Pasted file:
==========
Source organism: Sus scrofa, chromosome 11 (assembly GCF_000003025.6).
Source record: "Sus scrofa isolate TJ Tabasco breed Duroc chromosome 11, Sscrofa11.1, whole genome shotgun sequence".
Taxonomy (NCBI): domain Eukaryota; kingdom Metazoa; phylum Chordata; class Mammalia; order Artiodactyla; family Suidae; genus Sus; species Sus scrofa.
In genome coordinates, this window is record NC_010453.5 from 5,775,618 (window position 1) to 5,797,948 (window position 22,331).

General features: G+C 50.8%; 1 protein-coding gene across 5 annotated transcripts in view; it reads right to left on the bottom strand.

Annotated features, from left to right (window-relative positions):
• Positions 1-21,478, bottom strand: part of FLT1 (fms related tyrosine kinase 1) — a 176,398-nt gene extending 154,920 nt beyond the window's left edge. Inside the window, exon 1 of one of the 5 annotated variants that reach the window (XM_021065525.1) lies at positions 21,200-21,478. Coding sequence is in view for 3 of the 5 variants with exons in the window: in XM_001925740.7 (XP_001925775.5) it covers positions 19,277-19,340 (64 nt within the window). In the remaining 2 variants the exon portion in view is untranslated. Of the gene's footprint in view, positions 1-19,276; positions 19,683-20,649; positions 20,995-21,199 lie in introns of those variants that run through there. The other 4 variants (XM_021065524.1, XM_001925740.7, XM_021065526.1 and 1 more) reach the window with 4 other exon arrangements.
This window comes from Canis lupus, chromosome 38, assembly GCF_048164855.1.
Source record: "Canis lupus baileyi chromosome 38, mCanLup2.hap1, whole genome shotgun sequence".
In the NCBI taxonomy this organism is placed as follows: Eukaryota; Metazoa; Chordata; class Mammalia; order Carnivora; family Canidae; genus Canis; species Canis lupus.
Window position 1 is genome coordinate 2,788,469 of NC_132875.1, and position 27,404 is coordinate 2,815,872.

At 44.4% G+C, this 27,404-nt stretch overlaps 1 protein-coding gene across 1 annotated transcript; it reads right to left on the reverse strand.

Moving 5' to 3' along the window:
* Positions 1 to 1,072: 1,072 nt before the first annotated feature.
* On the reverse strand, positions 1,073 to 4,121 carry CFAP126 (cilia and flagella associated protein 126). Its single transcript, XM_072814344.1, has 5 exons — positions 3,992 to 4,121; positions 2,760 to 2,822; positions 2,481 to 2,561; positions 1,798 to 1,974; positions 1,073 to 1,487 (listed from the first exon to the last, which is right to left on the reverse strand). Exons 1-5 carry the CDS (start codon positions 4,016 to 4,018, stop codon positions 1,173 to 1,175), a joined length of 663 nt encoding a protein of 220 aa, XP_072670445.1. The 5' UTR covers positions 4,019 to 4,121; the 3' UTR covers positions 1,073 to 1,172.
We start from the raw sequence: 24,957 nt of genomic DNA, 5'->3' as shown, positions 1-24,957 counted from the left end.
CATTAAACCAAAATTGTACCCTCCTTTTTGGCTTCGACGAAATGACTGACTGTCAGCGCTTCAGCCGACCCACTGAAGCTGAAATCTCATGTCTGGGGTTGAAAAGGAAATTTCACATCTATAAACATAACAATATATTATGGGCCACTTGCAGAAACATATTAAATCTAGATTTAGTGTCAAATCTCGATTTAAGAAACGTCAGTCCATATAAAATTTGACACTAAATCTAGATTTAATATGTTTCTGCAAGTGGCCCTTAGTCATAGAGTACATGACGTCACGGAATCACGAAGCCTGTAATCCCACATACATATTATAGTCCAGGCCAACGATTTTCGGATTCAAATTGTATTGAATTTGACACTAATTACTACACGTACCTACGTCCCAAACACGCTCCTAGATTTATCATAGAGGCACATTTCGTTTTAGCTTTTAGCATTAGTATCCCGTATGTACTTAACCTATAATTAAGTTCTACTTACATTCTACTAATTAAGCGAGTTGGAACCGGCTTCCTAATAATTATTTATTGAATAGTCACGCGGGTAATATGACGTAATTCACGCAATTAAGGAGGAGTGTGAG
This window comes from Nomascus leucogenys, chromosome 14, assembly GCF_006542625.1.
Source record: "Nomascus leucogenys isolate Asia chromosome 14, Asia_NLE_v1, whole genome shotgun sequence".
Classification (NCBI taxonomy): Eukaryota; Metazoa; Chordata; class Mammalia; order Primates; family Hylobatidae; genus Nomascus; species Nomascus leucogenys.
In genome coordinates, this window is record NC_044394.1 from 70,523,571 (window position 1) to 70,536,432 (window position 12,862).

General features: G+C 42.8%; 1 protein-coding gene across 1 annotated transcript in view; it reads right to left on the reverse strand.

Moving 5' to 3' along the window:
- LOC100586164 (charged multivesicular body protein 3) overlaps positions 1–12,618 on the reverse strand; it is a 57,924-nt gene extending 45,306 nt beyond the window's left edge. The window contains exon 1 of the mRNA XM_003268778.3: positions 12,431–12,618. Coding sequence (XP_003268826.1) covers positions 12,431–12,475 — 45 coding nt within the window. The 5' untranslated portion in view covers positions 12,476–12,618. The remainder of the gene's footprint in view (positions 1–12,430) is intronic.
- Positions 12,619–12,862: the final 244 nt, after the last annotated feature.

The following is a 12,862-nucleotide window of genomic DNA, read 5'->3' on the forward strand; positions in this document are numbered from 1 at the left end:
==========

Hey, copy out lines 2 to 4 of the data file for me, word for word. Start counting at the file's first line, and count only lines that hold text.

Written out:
Source record: "Sus scrofa isolate TJ Tabasco breed Duroc chromosome 11, Sscrofa11.1, whole genome shotgun sequence".
Taxonomy (NCBI): domain Eukaryota; kingdom Metazoa; phylum Chordata; class Mammalia; order Artiodactyla; family Suidae; genus Sus; species Sus scrofa.
In genome coordinates, this window is record NC_010453.5 from 5,775,618 (window position 1) to 5,797,948 (window position 22,331).